I have often been told that I do not look as old as I am. It’s true that I stay out of the sun, I do use a moisturizer every morning and every night, I have good genes for looking young. But I don’t think that’s what does it for me. I’d have to say that what keeps me looking young is that mentally, I’m still somewhere between 2006 and 2010.

 

The Stuff Library

I took my kid to the Ren Faire yesterday. She brought a friend, and once inside they peeled away from the adults and went off to do their own thing. I had given her money for snacks and rides, and I was surprised when I caught up with her later that she had spent $20 on a fox tail.

My surprise was not at the fox tail itself. It was because she had bought a fox tail last year. It sat on the floor of her bedroom until one of the cats decided that it had been discarded and played with it until it was shredded. There are a lot of “treasures” on the floor of my daughter’s bedroom. Bits of costume jewelry, doll clothes, picture frames, drawings, colored pencils, small rocks, individual fake nails, single shoes.

My daughter has a passion for owls, and she has collected pins and earrings and drawings and pillows and paperweights and note pads…and they’re all sitting on her bedroom floor somewhere. Most of this stuff she gets from friends in that way stuff has of making its way from kid to kid, but she gets some of it from relatives and a small amount of it from me. I sometimes feel guilty, like I’m spoiling my daughter and failing to teach her the value of money, but as I recall, my own childhood bedroom was a disaster of books and rocks and jewelry and doll clothes and stray socks and hair bands and bits of paper that I was forever scribbling on. Money is not part of the equation. We didn’t have any, but it didn’t keep me from accreting stuff. I’ve begun to feel like an ogre because whenever my kid asks me “Mommy, can I have this?” I remind her that she’s got so much crap at home that it’s all over her bedroom floor and she does nothing but step on it. She does not see this as any kind of reason for refusal. In fact, it’s a reason to buy more fancy bins and containers to put everything in.

As an adult, I recognize the rewarding feeling of new stuff. We go out to the store and we find the thing that will make us perfectly happy and we bring it home and we’re thrilled for a week, and then we’re looking for the next thing. On the other hand, that urge is at the heart of America’s unsustainable consumer culture. I try to limit the amount of stuff I buy, and to think about what I’m going to use it for and whether I really need it. My kid has no such context.

It makes me wish for a “stuff library.” A giant warehouse full of stuffed animals, bits of jewelry, attractive rocks, comfortable pillows, large kits for making picture frames or friendship bracelets or potholders that no one will ever use, novelty socks, and all the crap that my kid begs me for regularly, but that she drops to the floor the minute we get in the house. People can go into this warehouse and choose the stuff they want. Exercise equipment, impractical shoes, novelty hats, lawn ornaments, stuffed animals, complicated board games, electronic toys. You can take the stuff home and have that great feeling of “new stuff”  – the feeling of discovery and anticipation and surprised delight.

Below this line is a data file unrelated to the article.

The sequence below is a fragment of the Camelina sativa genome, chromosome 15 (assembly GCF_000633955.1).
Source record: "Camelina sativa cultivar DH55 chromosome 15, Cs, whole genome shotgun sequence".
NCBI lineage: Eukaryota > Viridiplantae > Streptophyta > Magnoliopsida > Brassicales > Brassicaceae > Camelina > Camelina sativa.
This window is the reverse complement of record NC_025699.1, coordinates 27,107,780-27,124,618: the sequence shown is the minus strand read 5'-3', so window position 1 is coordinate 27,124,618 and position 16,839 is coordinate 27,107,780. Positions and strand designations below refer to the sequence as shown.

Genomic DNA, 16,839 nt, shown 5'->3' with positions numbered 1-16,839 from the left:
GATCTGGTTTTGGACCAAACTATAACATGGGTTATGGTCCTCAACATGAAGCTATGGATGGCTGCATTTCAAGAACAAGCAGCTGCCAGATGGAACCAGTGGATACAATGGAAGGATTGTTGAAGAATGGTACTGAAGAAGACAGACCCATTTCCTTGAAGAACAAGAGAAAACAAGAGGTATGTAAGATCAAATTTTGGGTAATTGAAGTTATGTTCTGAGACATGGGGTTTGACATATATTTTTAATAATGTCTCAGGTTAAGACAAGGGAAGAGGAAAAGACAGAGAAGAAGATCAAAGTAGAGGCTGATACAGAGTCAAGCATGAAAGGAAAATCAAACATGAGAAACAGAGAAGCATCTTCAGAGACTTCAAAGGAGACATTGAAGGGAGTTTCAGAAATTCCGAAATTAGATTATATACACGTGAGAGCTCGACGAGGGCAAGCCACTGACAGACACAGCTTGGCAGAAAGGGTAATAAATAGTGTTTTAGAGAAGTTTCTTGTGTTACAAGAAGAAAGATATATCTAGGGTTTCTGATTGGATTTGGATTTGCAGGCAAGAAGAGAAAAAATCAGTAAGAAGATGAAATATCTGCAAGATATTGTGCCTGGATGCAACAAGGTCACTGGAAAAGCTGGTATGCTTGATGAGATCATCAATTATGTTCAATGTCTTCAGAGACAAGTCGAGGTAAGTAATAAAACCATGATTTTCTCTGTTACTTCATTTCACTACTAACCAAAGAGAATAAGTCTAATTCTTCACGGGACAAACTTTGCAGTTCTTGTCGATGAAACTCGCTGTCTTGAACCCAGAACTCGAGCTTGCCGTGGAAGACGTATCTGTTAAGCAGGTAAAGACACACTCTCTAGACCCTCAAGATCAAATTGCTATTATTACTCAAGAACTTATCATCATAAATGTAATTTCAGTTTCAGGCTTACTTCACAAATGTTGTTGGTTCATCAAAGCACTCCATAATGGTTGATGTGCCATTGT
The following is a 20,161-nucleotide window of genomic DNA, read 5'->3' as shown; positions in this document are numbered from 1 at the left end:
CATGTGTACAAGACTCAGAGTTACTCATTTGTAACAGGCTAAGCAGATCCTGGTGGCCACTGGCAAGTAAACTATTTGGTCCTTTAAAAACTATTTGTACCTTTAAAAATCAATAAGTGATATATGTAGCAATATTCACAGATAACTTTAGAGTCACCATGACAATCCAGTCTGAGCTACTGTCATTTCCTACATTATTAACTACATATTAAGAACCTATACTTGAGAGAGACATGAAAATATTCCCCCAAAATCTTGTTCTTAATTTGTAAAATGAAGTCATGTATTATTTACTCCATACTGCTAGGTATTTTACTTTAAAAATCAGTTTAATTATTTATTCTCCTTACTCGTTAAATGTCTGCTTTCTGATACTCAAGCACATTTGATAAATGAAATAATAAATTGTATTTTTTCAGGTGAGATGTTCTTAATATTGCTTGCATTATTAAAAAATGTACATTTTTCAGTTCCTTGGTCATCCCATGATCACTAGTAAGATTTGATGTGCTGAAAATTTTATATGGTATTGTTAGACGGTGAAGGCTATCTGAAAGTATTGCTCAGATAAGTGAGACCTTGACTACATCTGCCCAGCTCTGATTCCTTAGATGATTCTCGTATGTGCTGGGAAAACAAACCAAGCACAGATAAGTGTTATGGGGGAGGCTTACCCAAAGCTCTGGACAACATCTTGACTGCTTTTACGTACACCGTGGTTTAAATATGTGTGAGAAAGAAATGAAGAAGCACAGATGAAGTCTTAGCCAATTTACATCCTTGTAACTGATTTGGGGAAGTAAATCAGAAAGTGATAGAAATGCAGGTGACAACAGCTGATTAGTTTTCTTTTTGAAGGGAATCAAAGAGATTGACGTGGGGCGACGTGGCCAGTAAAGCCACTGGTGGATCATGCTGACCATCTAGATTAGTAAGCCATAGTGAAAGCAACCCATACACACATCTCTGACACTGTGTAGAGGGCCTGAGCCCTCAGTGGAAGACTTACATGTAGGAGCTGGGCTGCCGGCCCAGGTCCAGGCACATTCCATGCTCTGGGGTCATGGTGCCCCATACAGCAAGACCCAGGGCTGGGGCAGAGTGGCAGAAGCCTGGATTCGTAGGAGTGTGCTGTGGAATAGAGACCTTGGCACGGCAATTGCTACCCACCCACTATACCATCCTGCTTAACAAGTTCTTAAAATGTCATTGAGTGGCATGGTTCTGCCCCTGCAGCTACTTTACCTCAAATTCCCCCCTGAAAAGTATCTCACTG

After two weeks, when the “new” has worn off and it’s just another pile of crap cluttering up your space, you can put it back in your car and trade it in for different, newer stuff and get to experience that new stuff feeling over and over again without going broke or contributing to the glut of consumerism that plagues us.

Frankly, I  think this is a way better solution than lecturing people to stop wanting stuff. You can’t make people want less.

What I Can’t Count in Words

I’ve been trying to work out every day. For me, working out looks like jogging on a treadmill for 45 minutes. I also target shoot with my bow and arrow once or twice a day, 100 shots at a time. I normally listen to music while I’m working out. I’ve experimented with a lot of different listening options: silence, audiobooks, Gregorian chant, dance music, electronica. So far, synth metal is my best bet both for jogging and for target practice. Nothing with lyrics, which distract me.

I can’t afford to be distracted, because when I’m doing something physical, I’m counting.

I tend to count out loud so that anyone around me can hear my progress. When I’m target shooting, I count upward. I’m counting the number of bullseyes I’ve hit out of the number of shots I’ve taken, so I will say out loud “Zero zero” before my first shot. This morning was forty-one one hundred.

When I’m jogging, I’m counting down. I jog for 45 minutes, and I will say right now, I hate it. Jogging doesn’t feel good or natural or like an accomplishment. It feels like a torture and the only way I can get through it is by distracting myself. I break each minute up into both 10-second and 15-second increments. There are 270 10-second increments in 45 minutes, and 180 15-second increments. Every minute, I will subtract 6 from the 10-second increments, but I only subtract from the 15-second increments every two and a half minutes (meaning it’s always a multiple of ten). This happens smoothly in my head without missing a beat of the music. When I get down to 30/20 (5 minutes), I start counting each increment down singly, so the pairings of numbers change more often and I have to be more mentally present. By the time I get to 0/0, I’m normally just as happy not to have messed up my counting as to have finished my workout.

When I’m counting, there is no room for anything else. I can’t think about that cramp in my left calf, or what I’m going to write later or whom I’ve got to call when I’m off the treadmill. There is a conversation in my mind every second of every day. Even when I’m sleeping I have dreams of such vividness that many of them get made into fiction that I inflict on other people. The conversations in my head are most insistent when I’m talking to someone else. And those conversations in my head are so distracting that if I don’t find a way to deflect them, they’ll deflect what I’m trying to do. I’ve walked off in the middle of target shooting or of jogging because I decided something else was more important. The only way I can stay present with a physically demanding task is to crowd out all those words with numbers.

I guess that’s why I love numbers. Because there is a limit to the number of words in the English language, but there is no limit to how high I can count. If I hit the aleph, there’s always another aleph beyond it. Both of those thoughts are comforting to me. That there are only so many words that I will ever have to learn to describe my experiences, real or imagined. That there is no limit at all to the number of experiences I could possibly have.